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Java 7 : Languages updates from Project Coin

I continue my posts on the new features of Java 7. In this post, I'll detail the news coming from the Project Coin. This project has computed more than 70 new features proposal from the Java community for integration in Java 7.

In this post, I'll detail the Final Five (or So) features chosen from this project to be included in Java 7.

Diamond Syntax

This feature is a really simple syntax improvement for generics. With that feature, you can avoid to write twice the generics type in a generics declaration. A little example :

Instead of writing this :

Map<String, Collection<Integer>> map = new LinkedHashMap<String, Collection<Integer>>();

You can now write that :

Map<String, Collection<Integer>> map = new LinkedHashMap<>();

That's really practical, but not essential.

Simplified Varargs Method Invocation

This improvement is not a new functionality, but only a move of a warning. Like you must know, we cannot create arrray of generics type because the type verification is not made at the same time. But with the Ellipse of Java 5, you can made that type of array implicitely and the compiler generate warning at each invocation of that kind of method, so the warning has moved to the method declaration to have less warnings.

Integers declaration

You'll can declare integers using binary values :

int binary = 0b11001001001;

and you can use _ (underscores) in the declaration :

double amount = 1_999_888_777.25;
int color = 0xdd_dd_dd;
int binary = 0b110_0100_1001;

That's allow to make more verbose code, but it's only sugar.

Collections manipulations and declaration

Another improvements to code verbosity, is the support of collections in the language. You'll have code facility to access and edit indexed collections like list and maps and to declare easily collections.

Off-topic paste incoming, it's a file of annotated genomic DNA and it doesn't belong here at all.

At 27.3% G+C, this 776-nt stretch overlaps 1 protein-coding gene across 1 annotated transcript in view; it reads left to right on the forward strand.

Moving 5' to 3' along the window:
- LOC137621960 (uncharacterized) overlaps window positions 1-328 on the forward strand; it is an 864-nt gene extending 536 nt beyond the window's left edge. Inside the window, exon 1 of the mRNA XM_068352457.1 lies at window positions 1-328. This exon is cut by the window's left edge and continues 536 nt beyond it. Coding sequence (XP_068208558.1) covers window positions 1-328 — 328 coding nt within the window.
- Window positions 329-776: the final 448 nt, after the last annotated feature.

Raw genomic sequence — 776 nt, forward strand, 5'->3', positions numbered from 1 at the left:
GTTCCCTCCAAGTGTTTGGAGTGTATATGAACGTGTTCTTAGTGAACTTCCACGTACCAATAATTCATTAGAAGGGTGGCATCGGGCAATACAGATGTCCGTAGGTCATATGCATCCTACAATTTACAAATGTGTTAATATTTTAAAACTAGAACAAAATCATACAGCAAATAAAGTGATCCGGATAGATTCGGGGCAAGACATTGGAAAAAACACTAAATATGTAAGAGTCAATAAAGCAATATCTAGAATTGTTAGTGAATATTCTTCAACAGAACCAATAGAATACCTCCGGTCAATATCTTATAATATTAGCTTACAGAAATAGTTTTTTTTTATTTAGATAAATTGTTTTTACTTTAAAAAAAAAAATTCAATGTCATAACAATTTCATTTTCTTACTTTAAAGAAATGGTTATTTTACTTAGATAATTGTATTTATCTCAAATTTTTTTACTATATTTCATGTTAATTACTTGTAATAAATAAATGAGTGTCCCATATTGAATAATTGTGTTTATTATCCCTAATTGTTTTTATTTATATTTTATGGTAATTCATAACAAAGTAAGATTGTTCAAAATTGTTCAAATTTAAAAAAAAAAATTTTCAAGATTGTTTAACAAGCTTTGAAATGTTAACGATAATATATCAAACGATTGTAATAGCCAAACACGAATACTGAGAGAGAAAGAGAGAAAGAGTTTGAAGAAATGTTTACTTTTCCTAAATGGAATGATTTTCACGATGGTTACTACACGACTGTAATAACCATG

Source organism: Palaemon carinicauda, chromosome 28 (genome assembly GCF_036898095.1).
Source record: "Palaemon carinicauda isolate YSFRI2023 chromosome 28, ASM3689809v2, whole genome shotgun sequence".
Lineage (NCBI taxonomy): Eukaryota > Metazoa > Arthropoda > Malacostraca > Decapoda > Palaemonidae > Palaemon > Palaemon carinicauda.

First, you can access to an element using the same syntax as the array :

List<String> list = ...;
Map<String, String> map = ...;
String firstValue = list[0];
map["Test"] = firstValue;
String valueFromMap = map["Test"];

For the maps, that works with any type of key. So if you have one of your class for key, you can directly pass it in the code like the Strings in my example.

And, you can also quickly declare collections like array :

Lists with [] :

List<Integer> numbers = [ 1, 2, 4, 8, 16, 32, 64, 128 ];

Sets with {}

Set<Integer> numbers = { 256, 512, 1024, 2048, 4096 };

And Maps with {} and : to split value and key :

Map<String, String> translations = {
  "Hi" : "Bonjour",
  "Goodbye" : "Au revoir",
  "Thanks" : "Merci"
} 

All that created collections are immutables.

Strings switch

A really good feature : Switch with Strings values. You can now do that kind of switch : ¨

String value = "";

switch (language) {
  case "fr":
    value = "Bonjour";
    break;
  case "en":
    value = "Hi";
    break;
  case "de":
    value = "Guten tag";
    break;
  default:
    value = "Hello";
    break;
}

I thinks, it's really great. With that, we can delete a lot of ugly list of if/else if code.

Automatic Resource Management (ARM)

Another great feature, you can automatically close the resources using a new try clause :

public void write(URL url, File file) throws IOException {
  try ( FileOutputStream fos = new FileOutputStream(file); InputStream is = url.openStream() ) {
    byte[] buf = new byte[2048];
    int len;
    while ((len = is.read(buf)) &amp;gt; 0) {
      fos.write(buf, 0, len);
    }
}

In that code, the FileOutputStream and the InputStream will automatically be closed after the try, making a cleared code and you cannot forgot a resource with that.

And last, the modifications to support the JSR 292 directly in the language. I've already described that features in other post : Java 7 : More Dynamics

That's all for these new language enhancements from the Project Coin.

For me, i like the new ARM and the Strings Switch, but i think this is simple enhancements, they were others proposals in the Project Coin i found better, like the "Improved Exception Handling for Java", "Improved Wildcard Syntax for Java" or "Elvis and Other Null-Safe Operators", but this a good start.

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